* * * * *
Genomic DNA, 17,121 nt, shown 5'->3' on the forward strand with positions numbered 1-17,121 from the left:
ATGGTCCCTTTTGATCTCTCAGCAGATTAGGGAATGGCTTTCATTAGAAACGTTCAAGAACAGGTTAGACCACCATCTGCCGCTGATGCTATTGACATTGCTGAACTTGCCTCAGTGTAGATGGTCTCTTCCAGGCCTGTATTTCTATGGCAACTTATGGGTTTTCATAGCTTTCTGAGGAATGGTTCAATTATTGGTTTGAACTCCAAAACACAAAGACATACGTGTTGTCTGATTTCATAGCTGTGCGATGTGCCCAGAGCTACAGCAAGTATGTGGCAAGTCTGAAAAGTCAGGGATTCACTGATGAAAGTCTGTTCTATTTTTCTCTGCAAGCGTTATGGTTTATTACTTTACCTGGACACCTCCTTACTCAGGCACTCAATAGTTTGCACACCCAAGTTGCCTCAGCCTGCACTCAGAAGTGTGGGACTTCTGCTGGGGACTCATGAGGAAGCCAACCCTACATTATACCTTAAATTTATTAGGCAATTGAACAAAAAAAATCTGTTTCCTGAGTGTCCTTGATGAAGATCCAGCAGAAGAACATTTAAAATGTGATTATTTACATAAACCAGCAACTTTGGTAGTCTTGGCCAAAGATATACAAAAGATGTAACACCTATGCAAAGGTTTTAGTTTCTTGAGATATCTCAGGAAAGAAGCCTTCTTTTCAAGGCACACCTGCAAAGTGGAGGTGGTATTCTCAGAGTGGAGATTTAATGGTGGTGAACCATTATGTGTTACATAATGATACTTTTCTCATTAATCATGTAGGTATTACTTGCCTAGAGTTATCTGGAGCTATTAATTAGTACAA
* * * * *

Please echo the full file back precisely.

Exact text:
Genomic DNA, 17,121 nt, shown 5'->3' on the forward strand with positions numbered 1-17,121 from the left:
ATGGTCCCTTTTGATCTCTCAGCAGATTAGGGAATGGCTTTCATTAGAAACGTTCAAGAACAGGTTAGACCACCATCTGCCGCTGATGCTATTGACATTGCTGAACTTGCCTCAGTGTAGATGGTCTCTTCCAGGCCTGTATTTCTATGGCAACTTATGGGTTTTCATAGCTTTCTGAGGAATGGTTCAATTATTGGTTTGAACTCCAAAACACAAAGACATACGTGTTGTCTGATTTCATAGCTGTGCGATGTGCCCAGAGCTACAGCAAGTATGTGGCAAGTCTGAAAAGTCAGGGATTCACTGATGAAAGTCTGTTCTATTTTTCTCTGCAAGCGTTATGGTTTATTACTTTACCTGGACACCTCCTTACTCAGGCACTCAATAGTTTGCACACCCAAGTTGCCTCAGCCTGCACTCAGAAGTGTGGGACTTCTGCTGGGGACTCATGAGGAAGCCAACCCTACATTATACCTTAAATTTATTAGGCAATTGAACAAAAAAAATCTGTTTCCTGAGTGTCCTTGATGAAGATCCAGCAGAAGAACATTTAAAATGTGATTATTTACATAAACCAGCAACTTTGGTAGTCTTGGCCAAAGATATACAAAAGATGTAACACCTATGCAAAGGTTTTAGTTTCTTGAGATATCTCAGGAAAGAAGCCTTCTTTTCAAGGCACACCTGCAAAGTGGAGGTGGTATTCTCAGAGTGGAGATTTAATGGTGGTGAACCATTATGTGTTACATAATGATACTTTTCTCATTAATCATGTAGGTATTACTTGCCTAGAGTTATCTGGAGCTATTAATTAGTACAA